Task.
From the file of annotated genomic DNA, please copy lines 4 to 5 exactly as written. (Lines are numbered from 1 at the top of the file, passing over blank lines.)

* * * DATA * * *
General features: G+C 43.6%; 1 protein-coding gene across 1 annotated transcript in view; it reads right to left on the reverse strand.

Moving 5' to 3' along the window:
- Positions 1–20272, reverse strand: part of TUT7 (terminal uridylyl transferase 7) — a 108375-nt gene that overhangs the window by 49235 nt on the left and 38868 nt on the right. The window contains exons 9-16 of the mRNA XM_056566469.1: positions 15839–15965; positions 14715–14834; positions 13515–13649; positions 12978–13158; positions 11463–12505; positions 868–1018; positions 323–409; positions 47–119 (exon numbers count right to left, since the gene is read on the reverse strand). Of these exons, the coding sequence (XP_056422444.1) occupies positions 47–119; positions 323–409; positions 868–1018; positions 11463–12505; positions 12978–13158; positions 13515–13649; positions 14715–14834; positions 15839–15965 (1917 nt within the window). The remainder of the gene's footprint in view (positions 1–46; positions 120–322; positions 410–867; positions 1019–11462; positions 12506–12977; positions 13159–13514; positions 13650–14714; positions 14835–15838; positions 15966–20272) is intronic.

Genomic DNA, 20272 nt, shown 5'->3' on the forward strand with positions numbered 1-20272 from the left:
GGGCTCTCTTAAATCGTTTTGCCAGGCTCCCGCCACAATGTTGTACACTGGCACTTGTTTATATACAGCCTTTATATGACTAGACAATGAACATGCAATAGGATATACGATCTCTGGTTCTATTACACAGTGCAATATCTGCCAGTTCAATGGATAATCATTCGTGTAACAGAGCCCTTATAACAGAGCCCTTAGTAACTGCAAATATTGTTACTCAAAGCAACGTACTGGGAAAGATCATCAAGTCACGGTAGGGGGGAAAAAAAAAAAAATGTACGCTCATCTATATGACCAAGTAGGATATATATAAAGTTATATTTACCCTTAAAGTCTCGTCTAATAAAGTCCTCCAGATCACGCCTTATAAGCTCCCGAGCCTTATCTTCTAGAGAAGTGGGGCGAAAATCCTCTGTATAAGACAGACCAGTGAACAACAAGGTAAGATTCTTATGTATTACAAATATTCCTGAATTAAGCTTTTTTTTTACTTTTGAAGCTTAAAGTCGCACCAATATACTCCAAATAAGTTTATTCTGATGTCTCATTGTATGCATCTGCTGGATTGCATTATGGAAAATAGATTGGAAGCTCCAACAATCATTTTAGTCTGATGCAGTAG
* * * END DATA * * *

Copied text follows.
Genomic DNA, 20272 nt, shown 5'->3' on the forward strand with positions numbered 1-20272 from the left:
GGGCTCTCTTAAATCGTTTTGCCAGGCTCCCGCCACAATGTTGTACACTGGCACTTGTTTATATACAGCCTTTATATGACTAGACAATGAACATGCAATAGGATATACGATCTCTGGTTCTATTACACAGTGCAATATCTGCCAGTTCAATGGATAATCATTCGTGTAACAGAGCCCTTATAACAGAGCCCTTAGTAACTGCAAATATTGTTACTCAAAGCAACGTACTGGGAAAGATCATCAAGTCACGGTAGGGGGGAAAAAAAAAAAAATGTACGCTCATCTATATGACCAAGTAGGATATATATAAAGTTATATTTACCCTTAAAGTCTCGTCTAATAAAGTCCTCCAGATCACGCCTTATAAGCTCCCGAGCCTTATCTTCTAGAGAAGTGGGGCGAAAATCCTCTGTATAAGACAGACCAGTGAACAACAAGGTAAGATTCTTATGTATTACAAATATTCCTGAATTAAGCTTTTTTTTTACTTTTGAAGCTTAAAGTCGCACCAATATACTCCAAATAAGTTTATTCTGATGTCTCATTGTATGCATCTGCTGGATTGCATTATGGAAAATAGATTGGAAGCTCCAACAATCATTTTAGTCTGATGCAGTAG